Giving Circles

Giving Circles

Philanthropy, Voluntary Association, and Democracy
Eikenberry, Angela M.
Distribution: World
Publication date: 06/29/2009
Format: Paperback 2 figures
ISBN: 978-0-253-22085-1
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Description

Winner, Grenzebach Award

In the contemporary United States, third parties are being relied upon to deliver social services that were once chiefly the responsibility of government. Among the new philanthropic associations that have arisen in this environment are voluntary groups known as giving circles. Their purpose is to bring people together to pool resources and then collectively decide how to distribute them. Giving circles have been seen as the most democratic of philanthropic mechanisms, working to meet social needs and solve community problems, while enhancing the civic education and participation of their members. Angela M. Eikenberry examines this new phenomenon and considers what role voluntary associations and philanthropy can or should play in a democratic society.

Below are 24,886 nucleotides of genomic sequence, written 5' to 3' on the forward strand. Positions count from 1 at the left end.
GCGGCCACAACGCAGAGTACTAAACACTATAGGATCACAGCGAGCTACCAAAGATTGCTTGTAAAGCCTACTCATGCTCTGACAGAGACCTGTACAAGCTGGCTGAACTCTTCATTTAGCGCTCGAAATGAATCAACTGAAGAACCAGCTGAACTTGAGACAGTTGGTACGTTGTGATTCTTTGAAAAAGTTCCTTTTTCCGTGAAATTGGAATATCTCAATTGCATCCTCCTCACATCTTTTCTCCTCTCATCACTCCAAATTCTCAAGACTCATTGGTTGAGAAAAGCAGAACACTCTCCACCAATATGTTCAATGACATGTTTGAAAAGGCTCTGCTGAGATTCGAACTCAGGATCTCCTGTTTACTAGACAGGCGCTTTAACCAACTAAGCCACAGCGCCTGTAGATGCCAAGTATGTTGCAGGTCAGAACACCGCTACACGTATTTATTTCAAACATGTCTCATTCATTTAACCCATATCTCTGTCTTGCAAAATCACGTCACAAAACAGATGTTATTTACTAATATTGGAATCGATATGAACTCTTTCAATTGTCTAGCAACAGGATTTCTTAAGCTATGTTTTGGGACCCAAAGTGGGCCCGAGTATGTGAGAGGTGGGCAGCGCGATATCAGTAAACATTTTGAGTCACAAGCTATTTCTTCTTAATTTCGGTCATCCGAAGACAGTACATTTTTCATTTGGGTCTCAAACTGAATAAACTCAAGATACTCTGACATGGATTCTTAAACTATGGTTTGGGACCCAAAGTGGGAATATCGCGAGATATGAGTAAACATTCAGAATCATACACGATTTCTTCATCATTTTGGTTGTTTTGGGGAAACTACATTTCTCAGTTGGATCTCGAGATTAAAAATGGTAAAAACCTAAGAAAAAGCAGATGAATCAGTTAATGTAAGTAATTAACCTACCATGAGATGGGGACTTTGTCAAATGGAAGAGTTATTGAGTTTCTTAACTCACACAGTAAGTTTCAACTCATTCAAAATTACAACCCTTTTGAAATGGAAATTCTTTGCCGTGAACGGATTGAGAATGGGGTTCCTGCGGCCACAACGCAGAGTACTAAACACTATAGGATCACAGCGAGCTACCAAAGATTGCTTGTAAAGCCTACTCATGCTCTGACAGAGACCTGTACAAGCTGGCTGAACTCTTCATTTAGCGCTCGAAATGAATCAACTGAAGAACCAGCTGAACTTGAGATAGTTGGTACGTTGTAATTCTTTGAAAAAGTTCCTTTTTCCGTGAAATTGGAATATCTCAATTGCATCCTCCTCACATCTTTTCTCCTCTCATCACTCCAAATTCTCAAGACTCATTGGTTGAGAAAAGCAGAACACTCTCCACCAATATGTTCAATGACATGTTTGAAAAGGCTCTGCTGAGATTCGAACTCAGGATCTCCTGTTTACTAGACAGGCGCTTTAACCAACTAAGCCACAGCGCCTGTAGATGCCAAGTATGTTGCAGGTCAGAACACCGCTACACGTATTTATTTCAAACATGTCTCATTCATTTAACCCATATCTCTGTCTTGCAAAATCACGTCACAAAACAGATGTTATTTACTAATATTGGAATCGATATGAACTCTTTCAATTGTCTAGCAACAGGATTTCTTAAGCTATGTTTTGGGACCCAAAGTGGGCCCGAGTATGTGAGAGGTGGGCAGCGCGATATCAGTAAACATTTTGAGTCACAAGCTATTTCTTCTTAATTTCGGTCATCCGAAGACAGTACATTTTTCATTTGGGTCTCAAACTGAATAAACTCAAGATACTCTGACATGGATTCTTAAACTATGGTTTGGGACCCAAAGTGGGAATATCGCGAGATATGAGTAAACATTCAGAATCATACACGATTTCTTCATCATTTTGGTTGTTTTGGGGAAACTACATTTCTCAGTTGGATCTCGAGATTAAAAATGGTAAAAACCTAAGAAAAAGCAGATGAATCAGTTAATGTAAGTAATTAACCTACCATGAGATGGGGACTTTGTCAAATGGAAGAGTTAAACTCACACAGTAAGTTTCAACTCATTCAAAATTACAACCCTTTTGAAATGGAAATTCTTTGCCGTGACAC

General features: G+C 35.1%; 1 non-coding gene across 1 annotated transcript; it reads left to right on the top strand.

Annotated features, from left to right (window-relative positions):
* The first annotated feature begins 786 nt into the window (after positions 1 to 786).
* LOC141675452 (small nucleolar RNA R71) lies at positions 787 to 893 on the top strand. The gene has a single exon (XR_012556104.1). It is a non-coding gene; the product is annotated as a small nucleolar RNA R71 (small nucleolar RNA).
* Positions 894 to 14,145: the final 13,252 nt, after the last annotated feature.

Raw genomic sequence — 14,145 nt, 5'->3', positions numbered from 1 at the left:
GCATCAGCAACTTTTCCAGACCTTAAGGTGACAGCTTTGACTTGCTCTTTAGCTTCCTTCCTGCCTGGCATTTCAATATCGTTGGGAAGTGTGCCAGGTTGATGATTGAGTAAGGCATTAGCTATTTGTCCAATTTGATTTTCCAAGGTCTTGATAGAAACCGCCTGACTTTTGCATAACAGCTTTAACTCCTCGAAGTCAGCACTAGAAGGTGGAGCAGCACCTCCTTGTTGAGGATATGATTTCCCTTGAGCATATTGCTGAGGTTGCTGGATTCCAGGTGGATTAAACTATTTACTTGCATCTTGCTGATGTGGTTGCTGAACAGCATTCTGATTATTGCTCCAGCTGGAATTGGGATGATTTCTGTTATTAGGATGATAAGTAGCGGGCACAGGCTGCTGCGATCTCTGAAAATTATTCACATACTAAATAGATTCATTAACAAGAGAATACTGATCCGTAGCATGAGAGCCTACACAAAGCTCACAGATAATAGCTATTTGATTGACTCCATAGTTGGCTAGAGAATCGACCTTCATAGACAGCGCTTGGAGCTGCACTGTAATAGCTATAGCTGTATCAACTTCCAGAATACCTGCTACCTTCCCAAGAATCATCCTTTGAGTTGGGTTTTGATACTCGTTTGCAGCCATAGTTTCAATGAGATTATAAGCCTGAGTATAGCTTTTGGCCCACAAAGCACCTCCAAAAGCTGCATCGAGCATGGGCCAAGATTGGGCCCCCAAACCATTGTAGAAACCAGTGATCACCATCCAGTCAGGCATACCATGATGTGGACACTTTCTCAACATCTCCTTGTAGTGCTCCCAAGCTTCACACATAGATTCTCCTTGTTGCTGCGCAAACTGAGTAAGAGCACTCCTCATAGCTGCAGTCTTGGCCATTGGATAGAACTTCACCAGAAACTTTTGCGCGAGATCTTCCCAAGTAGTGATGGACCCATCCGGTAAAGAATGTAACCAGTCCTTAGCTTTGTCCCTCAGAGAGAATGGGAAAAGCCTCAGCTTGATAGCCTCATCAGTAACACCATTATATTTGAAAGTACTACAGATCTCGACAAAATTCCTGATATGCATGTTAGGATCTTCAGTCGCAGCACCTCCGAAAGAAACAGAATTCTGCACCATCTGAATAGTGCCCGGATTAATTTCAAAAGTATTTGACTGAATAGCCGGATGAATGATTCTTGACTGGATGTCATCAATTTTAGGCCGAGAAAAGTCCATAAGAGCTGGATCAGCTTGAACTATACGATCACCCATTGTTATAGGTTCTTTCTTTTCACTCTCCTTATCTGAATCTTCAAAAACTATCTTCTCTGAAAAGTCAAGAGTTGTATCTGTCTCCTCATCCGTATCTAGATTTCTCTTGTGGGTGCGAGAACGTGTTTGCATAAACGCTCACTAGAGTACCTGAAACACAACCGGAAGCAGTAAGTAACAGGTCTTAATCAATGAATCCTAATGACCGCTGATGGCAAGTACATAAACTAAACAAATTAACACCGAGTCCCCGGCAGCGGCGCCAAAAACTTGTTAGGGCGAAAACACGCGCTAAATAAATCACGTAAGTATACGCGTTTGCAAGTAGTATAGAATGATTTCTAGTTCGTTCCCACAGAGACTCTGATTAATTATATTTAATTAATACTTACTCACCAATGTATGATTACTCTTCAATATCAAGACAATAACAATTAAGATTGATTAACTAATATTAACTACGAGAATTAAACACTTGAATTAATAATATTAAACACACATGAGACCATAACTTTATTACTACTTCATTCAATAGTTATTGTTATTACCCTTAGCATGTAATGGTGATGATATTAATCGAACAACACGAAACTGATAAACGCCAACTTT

Author Bio

Angela M. Eikenberry is Assistant Professor in the School of Public Administration at the University of Nebraska, Omaha. She has worked as a development consultant and is a member of a giving circle.

Reviews

A very important contribution . . . it situates questions about philanthropy and voluntary association within the framework of recent vast changes in government responsibilities, as well as significant increases in income disparities in the United States. . . . A truly critical and clear-sighted analysis of the difficulty facing the philanthropic and voluntary sectors in replacing the role of government.Giving circles are inherently interesting voluntary associations and the description of how they operate makes fascinating reading.

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Table of Contents

Preface
Acknowledgments
Introduction. Giving Circles and Democratic Governance
1. Democracy, Voluntary Association, and Philanthropy
2. The Modernization and Marketization of Voluntarism
3. Societal Changes and the New Shape of Voluntarism
Part II. Giving Circles
4. The Giving Circle Landscape
5. The Democratic Effects of Giving Circles
6. The Limits of Voluntarism in Governing Beyond the State
Appendix. Research Methodology
Bibliography
Notes
Index